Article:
I do not recall that I, or anyone else, voted for President Shimon Peres to run the country or to set out political goals for the government.
Whether the Israeli government should or should not build in the Jerusalem suburbs, whether Israel should encourage the establishment of a Palestinian state alongside Israel – these are topics for our elected representatives to decide.
Our president should know his limits. It is not his job to urge his political opinions publicly on the populace or on the government, but that is not the impression one gets from reading the above article.
Who is fit to lead?
Sir, – I would like to commend Rabbi Stewart Weiss’s article (“Who counts in Judaism?,” August 31) for spelling out the plainly obvious – it is not for the individual to play God by judging others for their spiritual performance.
Rather, each Jew, at the very least when coming to pray, should be awarded the respect in shul to do just that – pray, and in an environment of warmth and kinship.
Nonetheless, Rabbi Weiss has erred on a key technicality. Certainly it is true that the synagogue is an appropriate place to draw sinners close; but should they be the ones to lead our prayers or aid in the quorum’s lofty task of summoning the Divine Presence?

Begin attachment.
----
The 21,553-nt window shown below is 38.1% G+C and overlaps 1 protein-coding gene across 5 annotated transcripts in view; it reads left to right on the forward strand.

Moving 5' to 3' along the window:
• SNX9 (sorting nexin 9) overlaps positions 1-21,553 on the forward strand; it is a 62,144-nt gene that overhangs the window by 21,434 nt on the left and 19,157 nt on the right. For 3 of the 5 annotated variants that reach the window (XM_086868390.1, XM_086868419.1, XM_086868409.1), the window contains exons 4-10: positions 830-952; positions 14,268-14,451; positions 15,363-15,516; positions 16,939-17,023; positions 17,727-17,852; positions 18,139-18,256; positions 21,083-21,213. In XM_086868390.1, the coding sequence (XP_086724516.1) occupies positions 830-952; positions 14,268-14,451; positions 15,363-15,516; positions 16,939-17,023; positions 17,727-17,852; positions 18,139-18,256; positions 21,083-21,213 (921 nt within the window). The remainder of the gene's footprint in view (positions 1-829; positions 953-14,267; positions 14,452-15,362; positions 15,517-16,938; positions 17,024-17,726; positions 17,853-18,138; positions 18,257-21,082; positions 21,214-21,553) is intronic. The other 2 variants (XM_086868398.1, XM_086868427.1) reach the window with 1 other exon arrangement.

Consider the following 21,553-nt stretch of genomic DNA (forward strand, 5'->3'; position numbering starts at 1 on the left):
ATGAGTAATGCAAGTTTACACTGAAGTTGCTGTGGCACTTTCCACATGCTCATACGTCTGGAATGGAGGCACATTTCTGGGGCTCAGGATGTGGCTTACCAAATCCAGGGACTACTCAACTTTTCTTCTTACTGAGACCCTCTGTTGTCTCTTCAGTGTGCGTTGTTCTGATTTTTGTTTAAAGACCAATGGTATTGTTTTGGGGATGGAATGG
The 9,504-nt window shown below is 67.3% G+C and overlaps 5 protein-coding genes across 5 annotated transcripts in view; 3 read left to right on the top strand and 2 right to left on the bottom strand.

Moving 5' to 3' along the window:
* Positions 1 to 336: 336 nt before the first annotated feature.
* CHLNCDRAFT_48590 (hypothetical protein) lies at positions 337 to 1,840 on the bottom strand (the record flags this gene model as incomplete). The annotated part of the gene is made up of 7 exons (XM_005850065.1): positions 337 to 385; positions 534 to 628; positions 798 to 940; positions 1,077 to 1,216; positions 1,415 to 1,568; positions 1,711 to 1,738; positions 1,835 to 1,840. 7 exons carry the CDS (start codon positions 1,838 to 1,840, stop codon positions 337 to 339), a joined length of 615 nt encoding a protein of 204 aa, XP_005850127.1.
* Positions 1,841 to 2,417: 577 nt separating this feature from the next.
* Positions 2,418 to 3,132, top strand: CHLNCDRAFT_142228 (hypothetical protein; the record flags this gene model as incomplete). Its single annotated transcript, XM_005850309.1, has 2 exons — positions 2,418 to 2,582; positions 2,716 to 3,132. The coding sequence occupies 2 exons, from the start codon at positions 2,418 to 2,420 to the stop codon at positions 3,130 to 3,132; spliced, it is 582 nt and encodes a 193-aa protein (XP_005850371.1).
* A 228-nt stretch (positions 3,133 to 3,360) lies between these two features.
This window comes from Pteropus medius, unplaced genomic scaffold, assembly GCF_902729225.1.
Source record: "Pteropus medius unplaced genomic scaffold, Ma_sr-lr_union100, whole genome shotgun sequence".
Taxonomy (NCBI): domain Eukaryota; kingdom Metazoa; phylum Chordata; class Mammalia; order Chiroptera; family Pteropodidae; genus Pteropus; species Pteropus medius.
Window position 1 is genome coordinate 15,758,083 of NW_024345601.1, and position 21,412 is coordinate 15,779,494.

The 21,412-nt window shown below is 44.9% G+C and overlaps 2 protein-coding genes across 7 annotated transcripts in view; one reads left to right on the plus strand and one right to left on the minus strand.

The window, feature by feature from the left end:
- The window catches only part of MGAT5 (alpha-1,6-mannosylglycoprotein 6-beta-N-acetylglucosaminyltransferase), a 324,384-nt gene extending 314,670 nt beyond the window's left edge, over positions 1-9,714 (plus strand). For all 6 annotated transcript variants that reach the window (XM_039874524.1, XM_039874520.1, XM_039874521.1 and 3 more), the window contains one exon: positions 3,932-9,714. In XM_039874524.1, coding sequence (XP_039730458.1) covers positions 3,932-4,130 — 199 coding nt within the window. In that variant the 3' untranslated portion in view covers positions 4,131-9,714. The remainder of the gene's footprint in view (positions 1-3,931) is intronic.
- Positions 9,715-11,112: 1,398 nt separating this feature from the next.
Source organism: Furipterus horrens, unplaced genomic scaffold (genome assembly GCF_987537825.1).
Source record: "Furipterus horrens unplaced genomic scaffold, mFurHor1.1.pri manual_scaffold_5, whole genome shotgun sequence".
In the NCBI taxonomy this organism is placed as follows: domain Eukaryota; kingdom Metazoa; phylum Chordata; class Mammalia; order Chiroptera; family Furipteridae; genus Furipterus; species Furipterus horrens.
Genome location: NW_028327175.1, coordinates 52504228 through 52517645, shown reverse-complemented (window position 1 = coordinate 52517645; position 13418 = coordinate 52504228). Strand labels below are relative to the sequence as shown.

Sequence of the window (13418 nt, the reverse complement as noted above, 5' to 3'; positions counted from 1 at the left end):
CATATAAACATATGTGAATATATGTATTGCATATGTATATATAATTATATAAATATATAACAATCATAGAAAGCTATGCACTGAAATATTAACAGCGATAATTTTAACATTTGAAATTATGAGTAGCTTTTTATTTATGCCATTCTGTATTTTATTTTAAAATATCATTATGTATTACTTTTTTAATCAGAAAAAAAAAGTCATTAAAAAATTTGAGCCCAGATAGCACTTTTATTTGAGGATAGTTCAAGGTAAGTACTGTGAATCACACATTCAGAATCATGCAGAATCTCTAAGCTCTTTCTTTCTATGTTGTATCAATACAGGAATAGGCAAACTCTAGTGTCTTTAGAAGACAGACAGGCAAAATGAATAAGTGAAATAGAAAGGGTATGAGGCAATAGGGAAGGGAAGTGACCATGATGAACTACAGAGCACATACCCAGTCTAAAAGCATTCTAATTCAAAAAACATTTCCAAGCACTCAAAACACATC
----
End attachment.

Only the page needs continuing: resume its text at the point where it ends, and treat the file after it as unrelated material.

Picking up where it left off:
YONATAN BOOKMAN Glasgow, Scotland
Absurd situation
Sir, – We continue to reject any call to extend the settlement construction freeze. “The settlements are an issue... to be discussed in the negotiations themselves,” states the prime minister (“PM won’t discuss construction freeze before negotiations,”August 29).
The situation is downright absurd. In the Internet site of our Israeli Foreign Ministry we officially state: “The West Bank and Gaza Strip are disputed territories whose status can only be determined through negotiations.”
If, indeed, the territories are “disputed” pending negotiation, what could possibly be more plausible than to halt any activity that might change the character of the disputed territory during the period of negotiation – in other words, not to change the facts on the ground while the issue is being negotiated? Our refusal to obey such elementary rules of good faith suggests that we have no intention to leave the West Bank. This suspicion is supported by the incredible investments that have been made there without halt, for decades.
The inevitable conclusion must be that all talk about two states and an amiable solution of the conflict is mere eyewash.
Lock up the lashers
Sir, – If a religious court in Israel actually has legal authority to order corporal punishment (‘“Sinner’ singer given 39 lashes by rabbis,” August 27), then the law should be changed.
If it doesn’t have such authority and the sentence was really carried out as reported, then the judges should be locked up.
Security ignorance
Sir, – Having lived in Israel during the time of the bus bombings, I feel that to criticize the security barrier is to be ignorant of the situation and what could happen without it.
I lived in the West Bank and have seen the local Arabs walking across the border almost in sight of the check points. I was once in a taxi, when seeing the line of traffic at a check point between Ramallah and Jerusalem, the driver drove up though the houses across open ground, back onto the road and on in to Jerusalem.
Without this barrier, it was impossible to prevent suicide bombers from completing their mission.
Hamilton, New Zealand